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This question already has an answer here:

Say I'm a federal employee and as far as retirement and healthcare, everything is smooth sailing, I'm well on track to retire comfortably with a pension in lets say 2045. Also consider zero debt, no car payment, and the typical 3-month security fund.

I'm supposed to do some work overseas in the next year, and conservatively I will come back with 50-80k in hand tax-free. During this time I will not hold residence in the US so will not be paying any mortgage or rent during that time.

Question is, if you essentially have this money and no immediate thing to purchase or put money towards, what is the best way to build wealth with that kind of liquidity?

marked as duplicate by Rupert Morrish, Dheer, JTP - Apologise to Monica investing Oct 4 at 3:18

This question has been asked before and already has an answer. If those answers do not fully address your question, please ask a new question.

  • To me, there's no real difference between this question and dozens of other similar questions - it depends on your risk tolerance, if you want active or passive investment, etc. I don't think this is the right forum for specific recommendations. – D Stanley Oct 3 at 18:49
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    Off-topic, but how can you just leave your civil service job 6+ months and then come back to it? – RonJohn Oct 3 at 18:50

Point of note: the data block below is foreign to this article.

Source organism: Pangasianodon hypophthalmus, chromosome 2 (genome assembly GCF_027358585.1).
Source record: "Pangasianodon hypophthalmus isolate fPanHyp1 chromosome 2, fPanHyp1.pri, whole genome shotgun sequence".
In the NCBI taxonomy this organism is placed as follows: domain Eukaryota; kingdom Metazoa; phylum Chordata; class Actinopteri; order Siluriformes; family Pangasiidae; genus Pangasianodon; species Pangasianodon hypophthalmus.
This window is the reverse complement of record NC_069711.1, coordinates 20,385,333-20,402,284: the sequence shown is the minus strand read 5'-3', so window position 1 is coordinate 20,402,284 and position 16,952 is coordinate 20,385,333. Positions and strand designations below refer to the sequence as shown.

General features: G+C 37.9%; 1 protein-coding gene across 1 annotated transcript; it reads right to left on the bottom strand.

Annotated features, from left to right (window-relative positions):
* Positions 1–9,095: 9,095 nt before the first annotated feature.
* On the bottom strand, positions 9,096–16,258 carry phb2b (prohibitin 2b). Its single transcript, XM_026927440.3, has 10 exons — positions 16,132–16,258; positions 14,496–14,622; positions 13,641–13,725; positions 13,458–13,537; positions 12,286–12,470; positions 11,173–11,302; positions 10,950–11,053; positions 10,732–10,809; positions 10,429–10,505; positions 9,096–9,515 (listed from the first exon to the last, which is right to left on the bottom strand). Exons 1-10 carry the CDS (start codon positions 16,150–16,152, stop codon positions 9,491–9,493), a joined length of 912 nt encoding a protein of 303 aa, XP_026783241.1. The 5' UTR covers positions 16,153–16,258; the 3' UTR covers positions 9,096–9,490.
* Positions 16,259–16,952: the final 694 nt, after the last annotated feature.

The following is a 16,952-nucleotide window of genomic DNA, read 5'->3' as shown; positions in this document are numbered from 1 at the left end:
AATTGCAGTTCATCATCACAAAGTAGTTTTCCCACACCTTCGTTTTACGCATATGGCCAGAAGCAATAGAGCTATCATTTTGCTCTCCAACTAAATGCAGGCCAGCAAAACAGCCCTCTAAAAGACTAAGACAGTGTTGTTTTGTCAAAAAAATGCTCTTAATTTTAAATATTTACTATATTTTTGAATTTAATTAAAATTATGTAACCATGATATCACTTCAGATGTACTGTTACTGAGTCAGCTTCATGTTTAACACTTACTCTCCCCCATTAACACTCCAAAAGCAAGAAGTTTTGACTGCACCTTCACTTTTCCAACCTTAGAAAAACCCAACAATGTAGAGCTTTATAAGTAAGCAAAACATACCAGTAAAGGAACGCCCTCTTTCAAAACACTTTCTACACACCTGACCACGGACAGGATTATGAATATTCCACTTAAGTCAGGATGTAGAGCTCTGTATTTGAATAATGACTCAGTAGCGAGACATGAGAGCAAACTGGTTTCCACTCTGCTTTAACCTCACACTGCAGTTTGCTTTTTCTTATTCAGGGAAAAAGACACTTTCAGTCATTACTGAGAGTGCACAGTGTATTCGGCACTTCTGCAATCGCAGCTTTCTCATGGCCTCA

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    Are you a US citizen? The IRS will tax you no matter where in the world you go. – Ben Voigt Oct 3 at 20:06
  • @RonJohn: some parts of the US government send civilians to other countries to work. They stay from several months to several years. – mhoran_psprep Oct 4 at 10:17
  • @BenVoigt Some pay oversees for the US military is tax free. That is why some members of the military accept their reenlistment bonus while in a war zone. It saves them money. – mhoran_psprep Oct 4 at 10:19
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I like to follow the mantra of "give some, spend some, save some". It helps one decide no matter how much extra there is, or if this is extra being made over time or a lump sum. In your case, you are citing a range of 30K, which could buy a pretty nice new car.

So I would give some, and lean towards 10%. This can be spread across several charities or one that is near and dear to your heart. One charity that I think is super cool, and one I am raising money for right now, is Ronald McDonald house. If you are not familiar they provide housing for the families that have sick children in the hospital. That is a pretty good cause.

I would spend some. Lets assume that you are going to Moscow, and hate the cold. Perhaps an extended beach vacation is your reward for doing that time. Or perhaps you are a geek about certain technology. It could be electronic or not. For example you may want to buy a new high end bicycle or a car. For me, I would stick to no more than 10-15%, but you could go as high as 40%.

The rest should be saved/invested. This could be in something like a ROTH ira, or just a plain old taxable investment account. It is very freeing to have money invested not hindered by tax laws.

For the investment approach, I'd follow the 3 fund boglehead approach.

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Putting it in total stock market index funds with a low management expense ratio is statistically the best bet for any long-term investment. At a 10% growth rate (long-term average of the market) 50K would be worth ~541K when you retire. If you follow the 4% rule you should be able to draw down 21.7K extra every year indefinitely which might make your retirement a bit nicer.

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